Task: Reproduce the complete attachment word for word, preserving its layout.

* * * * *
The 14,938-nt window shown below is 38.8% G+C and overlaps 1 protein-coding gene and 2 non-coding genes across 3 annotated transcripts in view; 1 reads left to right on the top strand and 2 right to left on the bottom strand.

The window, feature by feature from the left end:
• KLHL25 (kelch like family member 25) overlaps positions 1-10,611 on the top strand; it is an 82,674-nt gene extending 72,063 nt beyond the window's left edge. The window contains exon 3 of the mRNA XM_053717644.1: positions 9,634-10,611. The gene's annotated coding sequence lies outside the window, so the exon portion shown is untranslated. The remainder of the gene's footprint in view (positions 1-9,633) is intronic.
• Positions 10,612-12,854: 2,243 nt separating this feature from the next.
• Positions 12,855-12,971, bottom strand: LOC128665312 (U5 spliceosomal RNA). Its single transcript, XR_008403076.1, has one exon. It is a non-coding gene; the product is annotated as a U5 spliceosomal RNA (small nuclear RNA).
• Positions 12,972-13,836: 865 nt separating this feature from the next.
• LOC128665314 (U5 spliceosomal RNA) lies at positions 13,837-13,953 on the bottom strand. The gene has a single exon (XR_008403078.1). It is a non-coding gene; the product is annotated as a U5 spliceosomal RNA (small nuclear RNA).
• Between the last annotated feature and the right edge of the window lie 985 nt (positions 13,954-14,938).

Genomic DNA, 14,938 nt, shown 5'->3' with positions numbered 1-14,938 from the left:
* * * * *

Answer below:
The 14,938-nt window shown below is 38.8% G+C and overlaps 1 protein-coding gene and 2 non-coding genes across 3 annotated transcripts in view; 1 reads left to right on the top strand and 2 right to left on the bottom strand.

The window, feature by feature from the left end:
• KLHL25 (kelch like family member 25) overlaps positions 1-10,611 on the top strand; it is an 82,674-nt gene extending 72,063 nt beyond the window's left edge. The window contains exon 3 of the mRNA XM_053717644.1: positions 9,634-10,611. The gene's annotated coding sequence lies outside the window, so the exon portion shown is untranslated. The remainder of the gene's footprint in view (positions 1-9,633) is intronic.
• Positions 10,612-12,854: 2,243 nt separating this feature from the next.
• Positions 12,855-12,971, bottom strand: LOC128665312 (U5 spliceosomal RNA). Its single transcript, XR_008403076.1, has one exon. It is a non-coding gene; the product is annotated as a U5 spliceosomal RNA (small nuclear RNA).
• Positions 12,972-13,836: 865 nt separating this feature from the next.
• LOC128665314 (U5 spliceosomal RNA) lies at positions 13,837-13,953 on the bottom strand. The gene has a single exon (XR_008403078.1). It is a non-coding gene; the product is annotated as a U5 spliceosomal RNA (small nuclear RNA).
• Between the last annotated feature and the right edge of the window lie 985 nt (positions 13,954-14,938).

Genomic DNA, 14,938 nt, shown 5'->3' with positions numbered 1-14,938 from the left: